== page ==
You’ve made both your albums with no splices, edits or overdubs. Was it important to put together music this way?
Yeah Raw. Real. Rock., Thirty Foot Snake, and Live At Young Camelot were all done with takes happening all
live at the same time. First off we don’t have a lot of money so the idea of spending days in a recording studio is just not happening. Secondly I don’t think people really care. I don’t think tons of time on an album is really worth it when it’s gonna get squashed into an MP3 and listened to on ear turds. Also I think you can totally neuter a song by messing with it too much. I used to mess around with electronic music and I’d spend sixteen hours in one day on something and at the end I’d be like “what the hell is this? I don’t want to listen to this! This sounds like Mario Kart.” It would just totally blow. So I like setting these artificial restrictions like no overdubs to keep things very live, energetic and representative of a live performance.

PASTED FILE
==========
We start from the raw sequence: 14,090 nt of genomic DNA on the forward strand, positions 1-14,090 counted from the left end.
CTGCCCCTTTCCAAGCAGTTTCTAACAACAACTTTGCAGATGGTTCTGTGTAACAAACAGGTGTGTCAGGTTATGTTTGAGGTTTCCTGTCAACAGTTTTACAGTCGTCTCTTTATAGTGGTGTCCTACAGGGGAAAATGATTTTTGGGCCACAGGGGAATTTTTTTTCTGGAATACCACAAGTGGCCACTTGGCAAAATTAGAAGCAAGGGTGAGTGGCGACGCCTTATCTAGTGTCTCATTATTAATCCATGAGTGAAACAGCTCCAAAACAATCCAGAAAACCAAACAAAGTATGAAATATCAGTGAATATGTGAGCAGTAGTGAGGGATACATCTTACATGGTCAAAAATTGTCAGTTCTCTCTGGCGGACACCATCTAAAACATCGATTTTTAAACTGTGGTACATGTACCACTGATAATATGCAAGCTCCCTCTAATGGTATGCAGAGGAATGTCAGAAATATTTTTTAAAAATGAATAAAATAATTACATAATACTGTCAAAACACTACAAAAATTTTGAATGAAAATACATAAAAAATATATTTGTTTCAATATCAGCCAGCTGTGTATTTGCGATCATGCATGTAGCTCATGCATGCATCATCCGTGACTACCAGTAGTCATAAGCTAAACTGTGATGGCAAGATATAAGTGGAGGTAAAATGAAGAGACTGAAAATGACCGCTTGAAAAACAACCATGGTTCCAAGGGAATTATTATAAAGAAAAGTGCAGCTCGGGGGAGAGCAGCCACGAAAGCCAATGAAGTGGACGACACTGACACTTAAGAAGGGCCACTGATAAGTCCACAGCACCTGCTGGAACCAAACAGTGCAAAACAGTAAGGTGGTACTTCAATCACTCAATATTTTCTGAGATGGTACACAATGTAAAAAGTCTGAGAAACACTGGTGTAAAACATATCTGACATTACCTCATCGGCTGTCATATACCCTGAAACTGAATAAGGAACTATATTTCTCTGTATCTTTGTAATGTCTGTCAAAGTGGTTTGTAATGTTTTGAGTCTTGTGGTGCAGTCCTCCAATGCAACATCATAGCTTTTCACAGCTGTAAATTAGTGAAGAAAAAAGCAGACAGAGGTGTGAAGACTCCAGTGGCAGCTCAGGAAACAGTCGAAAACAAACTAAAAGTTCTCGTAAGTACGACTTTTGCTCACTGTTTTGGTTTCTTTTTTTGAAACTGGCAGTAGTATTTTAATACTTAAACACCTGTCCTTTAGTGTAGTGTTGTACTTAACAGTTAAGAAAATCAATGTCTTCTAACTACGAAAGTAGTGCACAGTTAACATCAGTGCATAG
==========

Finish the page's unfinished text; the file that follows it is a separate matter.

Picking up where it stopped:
You also recorded each album in one afternoon, was this hard to achieve?
It was really not that difficult. We had been playing most of these songs for a while and worked out all the kinks so it was pretty much just like show up, turn it on, rock, rock, rock, then pick the best takes. Each album was two hours of set up, four hours of recording and two hours of mixing in one day. I went in later to sit with Dave from Public House Sound Recordings and kinda listen to them and EQ stuff a little but there wasn’t much after the initial session.

Would you do re­takes if mistakes were made?